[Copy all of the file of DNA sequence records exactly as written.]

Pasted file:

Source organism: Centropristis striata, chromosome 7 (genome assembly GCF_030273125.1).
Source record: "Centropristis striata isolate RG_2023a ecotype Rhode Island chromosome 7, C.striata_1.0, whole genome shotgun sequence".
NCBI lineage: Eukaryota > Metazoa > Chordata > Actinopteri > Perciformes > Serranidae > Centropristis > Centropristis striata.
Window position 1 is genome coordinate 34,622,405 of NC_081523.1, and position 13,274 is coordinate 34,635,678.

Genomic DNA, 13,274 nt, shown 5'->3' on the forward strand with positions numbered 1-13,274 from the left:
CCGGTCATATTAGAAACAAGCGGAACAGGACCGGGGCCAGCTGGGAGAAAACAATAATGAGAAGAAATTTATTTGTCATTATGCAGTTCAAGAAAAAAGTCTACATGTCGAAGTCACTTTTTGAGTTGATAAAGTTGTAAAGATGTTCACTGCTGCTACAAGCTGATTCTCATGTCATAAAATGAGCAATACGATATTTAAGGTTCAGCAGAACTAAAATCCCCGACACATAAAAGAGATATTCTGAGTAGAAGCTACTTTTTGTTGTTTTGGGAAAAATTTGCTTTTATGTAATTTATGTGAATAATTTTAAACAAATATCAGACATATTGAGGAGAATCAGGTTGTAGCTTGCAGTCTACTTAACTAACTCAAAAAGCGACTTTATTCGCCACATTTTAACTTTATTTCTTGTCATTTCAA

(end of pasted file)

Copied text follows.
Source organism: Centropristis striata, chromosome 7 (genome assembly GCF_030273125.1).
Source record: "Centropristis striata isolate RG_2023a ecotype Rhode Island chromosome 7, C.striata_1.0, whole genome shotgun sequence".
NCBI lineage: Eukaryota > Metazoa > Chordata > Actinopteri > Perciformes > Serranidae > Centropristis > Centropristis striata.
Window position 1 is genome coordinate 34,622,405 of NC_081523.1, and position 13,274 is coordinate 34,635,678.

Genomic DNA, 13,274 nt, shown 5'->3' on the forward strand with positions numbered 1-13,274 from the left:
CCGGTCATATTAGAAACAAGCGGAACAGGACCGGGGCCAGCTGGGAGAAAACAATAATGAGAAGAAATTTATTTGTCATTATGCAGTTCAAGAAAAAAGTCTACATGTCGAAGTCACTTTTTGAGTTGATAAAGTTGTAAAGATGTTCACTGCTGCTACAAGCTGATTCTCATGTCATAAAATGAGCAATACGATATTTAAGGTTCAGCAGAACTAAAATCCCCGACACATAAAAGAGATATTCTGAGTAGAAGCTACTTTTTGTTGTTTTGGGAAAAATTTGCTTTTATGTAATTTATGTGAATAATTTTAAACAAATATCAGACATATTGAGGAGAATCAGGTTGTAGCTTGCAGTCTACTTAACTAACTCAAAAAGCGACTTTATTCGCCACATTTTAACTTTATTTCTTGTCATTTCAA